Hear From Experts About Oil-Drilling Leases at Town Hall Meeting This Week

'Emerging issue' has proven controversial among some local homeowners and municipalities.

A town hall meeting is planned this week to address oil and gas drilling projects across Oakland County.

Oakland County Water Resources Commissioner Jim Nash will lead a panel discussion with experts who will discuss the impact of the oil-drilling leases. 

The meeting is planned for 6 p.m. Wednesday at the West Bloomfield Township Hall, 4550 Walnut Lake Road.

“This emerging issue is an important one for our region, and my office will hold these kinds of meetings around the county so that our residents can be informed and learn about topics that can affect our quality of life,” said Nash in a press release.

Speakers include Joe Curry, of the Michigan Groundwater Association, Hal Fitch, from the Michigan Department of Environmental Quality, and Michele Economou Ureste, West Bloomfield Township Supervisor. 

Last September, Oakland County residents turned out to a town hall meeting with a speaker representing Michigan Oil And Gas Association, a group including independent oil companies.

There, some residents voiced their concerns about hydraulic fracturing, or "fracking," in fear of the process involved with drilling locally. The process is controversial because of the possibility of air pollution and toxic chemicals entering the local water supply. 

Are you considered about "fracking"? Tell us about it in the comments.

Darlene Wallace February 26, 2013 at 03:55 PM
Every American citizen should watch the documentary "Gasland". It is a true "eye-opener" as to what happens to the environment due to fracking and how lobbyists in Washington have found ways around EPA standards. I found it downright frightening.
Dale Murrish February 27, 2013 at 10:45 PM
Town Hall meetings are a good idea to raise public awareness. Oil and gas industry experts can testify about the safest ways to develop our natural resources, while environmental groups raise concerns about water quality. Residents can write letters to their state legislators. This issue should ultimately be decided there, with laws modeled after other states, after testimony by experts with data. Not with a citizen petition bypassing the legislature. Someone tried to get me to sign a petition to ban fracking. I’m an engineer but not an expert on hydraulic fracturing, a specialized topic. I had never heard of it before reading an article in the Patch; the petition circulator could not explain what it was other than it was potentially bad for the environment. Worse yet, it was not for a new law but a constitutional amendment! After millions spent by both sides last November and despite a 30 to one ($31M to $800K) spending ratio to preserve Mr. Maroun’s bridge monopoly, all 5 constitutional amendments were solidly defeated. Michigan needs a ballot proposal to make our constitution more difficult to amend. It seems to be a new method for getting something done when you don’t have enough votes in the legislature – ask the people for an up-or-down vote on a complex issue with one-sided wording and lock it into the Constitution. No thanks! http://troy.patch.com/blog_posts/a-guide-to-ballot-proposals-4-5-6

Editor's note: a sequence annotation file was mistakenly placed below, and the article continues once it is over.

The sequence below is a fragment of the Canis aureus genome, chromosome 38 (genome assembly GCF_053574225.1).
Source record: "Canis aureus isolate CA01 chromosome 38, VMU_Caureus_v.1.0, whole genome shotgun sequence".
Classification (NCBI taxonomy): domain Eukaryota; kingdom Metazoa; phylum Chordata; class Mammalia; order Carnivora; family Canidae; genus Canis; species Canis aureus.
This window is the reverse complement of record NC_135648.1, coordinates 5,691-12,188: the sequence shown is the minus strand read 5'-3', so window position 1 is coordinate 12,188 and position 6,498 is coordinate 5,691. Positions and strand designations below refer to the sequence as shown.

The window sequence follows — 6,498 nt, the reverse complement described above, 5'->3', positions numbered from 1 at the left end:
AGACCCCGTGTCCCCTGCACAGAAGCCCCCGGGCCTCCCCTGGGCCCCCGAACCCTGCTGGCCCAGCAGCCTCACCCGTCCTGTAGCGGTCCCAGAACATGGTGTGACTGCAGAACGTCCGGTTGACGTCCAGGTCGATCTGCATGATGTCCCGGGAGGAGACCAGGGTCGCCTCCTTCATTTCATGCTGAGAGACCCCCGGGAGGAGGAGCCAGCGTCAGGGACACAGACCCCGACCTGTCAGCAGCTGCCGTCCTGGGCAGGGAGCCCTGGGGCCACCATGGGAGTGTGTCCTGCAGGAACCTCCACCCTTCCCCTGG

cookiepro2 February 28, 2013 at 08:29 PM
I agree with you on this one, Dale, that is, proposals on complex issues do not belong on the ballot. A relative in AZ was telling me that petition proposals have become common-place on their ballots. One of the problems is they are not well-thought out and if they pass, they are taken to court and found unlawful or unconstitutional in some way. Big waste of time and tax-payer money by special interests groups seeking to bypass legislative proecedure with simplistic and out-right lying campaigns directed at voters.
Dale Murrish February 28, 2013 at 10:44 PM
Maybe we can find out how to circulate a Protect Our Constitution statewide petition. I’ll ask Martin Howrylak about it again. He thought having a supermajority to amend the constitution was a good idea – maybe he and some Democrats in the legislature could help us draft a proposal. The fewer words the better! There are a lot of taxpayer expenses anytime laws are passed; they are challenged in court. Michigan’s Medical Marijuana Act has been a drain on the economy regardless of your opinion on legalization. Lots of taxpayer money wasted arguing about it in the courts. Just read some of Rick Thompson’s blog posts: http://troy.patch.com/blog_posts/new-dispensary-bill-to-be-introduced-tuesday http://troy.patch.com/blog_posts/house-reps-weigh-in-on-mma-and-pending-legislation http://troy.patch.com/blog_posts/supreme-court-chastises-internally-inconsistent-interpretations-of-the-medical-marihuana-act
John Anton March 04, 2013 at 06:43 AM
I don't care what the paid experts have to say. Some people will say or do anything for money. It is not worth taking chances of possibly destroying the water purity of the lakes and wells in a highly dense populated area. The drilling is so deep it might take years or decades for the toxic effects to be noticed. There is plenty of desolate land around the country that they can frack. The residents of Oakland County have nothing to gain and lots to lose in this endeavor. Our health is the most important thing we have. Keep fracking out of Oakland County!


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